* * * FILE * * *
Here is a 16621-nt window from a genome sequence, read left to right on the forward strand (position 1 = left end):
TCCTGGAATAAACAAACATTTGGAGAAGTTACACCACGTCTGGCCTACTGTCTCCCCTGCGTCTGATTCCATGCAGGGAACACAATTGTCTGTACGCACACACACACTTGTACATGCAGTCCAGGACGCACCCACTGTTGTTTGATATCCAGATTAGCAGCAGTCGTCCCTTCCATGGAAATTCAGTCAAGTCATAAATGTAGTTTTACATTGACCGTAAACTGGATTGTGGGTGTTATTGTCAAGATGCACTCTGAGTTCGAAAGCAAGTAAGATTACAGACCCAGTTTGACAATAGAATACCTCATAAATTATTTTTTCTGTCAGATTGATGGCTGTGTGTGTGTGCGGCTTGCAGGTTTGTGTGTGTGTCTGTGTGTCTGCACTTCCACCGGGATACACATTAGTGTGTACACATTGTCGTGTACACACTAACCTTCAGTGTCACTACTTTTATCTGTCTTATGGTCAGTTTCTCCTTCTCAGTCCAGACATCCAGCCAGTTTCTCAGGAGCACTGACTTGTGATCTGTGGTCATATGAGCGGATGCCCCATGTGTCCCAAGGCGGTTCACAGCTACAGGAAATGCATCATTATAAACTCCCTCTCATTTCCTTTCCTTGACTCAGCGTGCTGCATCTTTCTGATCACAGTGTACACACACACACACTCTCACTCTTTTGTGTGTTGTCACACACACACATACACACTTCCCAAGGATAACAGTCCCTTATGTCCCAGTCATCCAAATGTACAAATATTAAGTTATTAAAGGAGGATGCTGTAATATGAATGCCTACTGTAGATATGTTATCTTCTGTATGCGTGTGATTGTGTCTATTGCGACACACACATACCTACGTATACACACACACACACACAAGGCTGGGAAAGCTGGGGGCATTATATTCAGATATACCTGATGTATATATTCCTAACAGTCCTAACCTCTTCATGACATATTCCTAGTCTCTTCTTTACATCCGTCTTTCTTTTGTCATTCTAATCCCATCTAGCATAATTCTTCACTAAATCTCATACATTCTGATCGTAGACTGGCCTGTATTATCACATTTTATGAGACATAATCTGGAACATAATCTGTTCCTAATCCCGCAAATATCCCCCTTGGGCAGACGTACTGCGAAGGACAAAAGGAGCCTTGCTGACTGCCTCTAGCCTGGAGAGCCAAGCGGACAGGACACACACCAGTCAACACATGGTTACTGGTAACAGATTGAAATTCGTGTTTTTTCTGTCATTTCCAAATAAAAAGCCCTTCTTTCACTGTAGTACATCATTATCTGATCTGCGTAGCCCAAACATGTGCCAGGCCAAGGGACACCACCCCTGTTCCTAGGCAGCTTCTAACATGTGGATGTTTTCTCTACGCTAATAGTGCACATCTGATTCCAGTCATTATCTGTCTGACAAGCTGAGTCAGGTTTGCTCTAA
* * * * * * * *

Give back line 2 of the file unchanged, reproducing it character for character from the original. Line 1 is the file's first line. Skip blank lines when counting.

TCCTGGAATAAACAAACATTTGGAGAAGTTACACCACGTCTGGCCTACTGTCTCCCCTGCGTCTGATTCCATGCAGGGAACACAATTGTCTGTACGCACACACACACTTGTACATGCAGTCCAGGACGCACCCACTGTTGTTTGATATCCAGATTAGCAGCAGTCGTCCCTTCCATGGAAATTCAGTCAAGTCATAAATGTAGTTTTACATTGACCGTAAACTGGATTGTGGGTGTTATTGTCAAGATGCACTCTGAGTTCGAAAGCAAGTAAGATTACAGACCCAGTTTGACAATAGAATACCTCATAAATTATTTTTTCTGTCAGATTGATGGCTGTGTGTGTGTGCGGCTTGCAGGTTTGTGTGTGTGTCTGTGTGTCTGCACTTCCACCGGGATACACATTAGTGTGTACACATTGTCGTGTACACACTAACCTTCAGTGTCACTACTTTTATCTGTCTTATGGTCAGTTTCTCCTTCTCAGTCCAGACATCCAGCCAGTTTCTCAGGAGCACTGACTTGTGATCTGTGGTCATATGAGCGGATGCCCCATGTGTCCCAAGGCGGTTCACAGCTACAGGAAATGCATCATTATAAACTCCCTCTCATTTCCTTTCCTTGACTCAGCGTGCTGCATCTTTCTGATCACAGTGTACACACACACACACTCTCACTCTTTTGTGTGTTGTCACACACACACATACACACTTCCCAAGGATAACAGTCCCTTATGTCCCAGTCATCCAAATGTACAAATATTAAGTTATTAAAGGAGGATGCTGTAATATGAATGCCTACTGTAGATATGTTATCTTCTGTATGCGTGTGATTGTGTCTATTGCGACACACACATACCTACGTATACACACACACACACACAAGGCTGGGAAAGCTGGGGGCATTATATTCAGATATACCTGATGTATATATTCCTAACAGTCCTAACCTCTTCATGACATATTCCTAGTCTCTTCTTTACATCCGTCTTTCTTTTGTCATTCTAATCCCATCTAGCATAATTCTTCACTAAATCTCATACATTCTGATCGTAGACTGGCCTGTATTATCACATTTTATGAGACATAATCTGGAACATAATCTGTTCCTAATCCCGCAAATATCCCCCTTGGGCAGACGTACTGCGAAGGACAAAAGGAGCCTTGCTGACTGCCTCTAGCCTGGAGAGCCAAGCGGACAGGACACACACCAGTCAACACATGGTTACTGGTAACAGATTGAAATTCGTGTTTTTTCTGTCATTTCCAAATAAAAAGCCCTTCTTTCACTGTAGTACATCATTATCTGATCTGCGTAGCCCAAACATGTGCCAGGCCAAGGGACACCACCCCTGTTCCTAGGCAGCTTCTAACATGTGGATGTTTTCTCTACGCTAATAGTGCACATCTGATTCCAGTCATTATCTGTCTGACAAGCTGAGTCAGGTTTGCTCTAA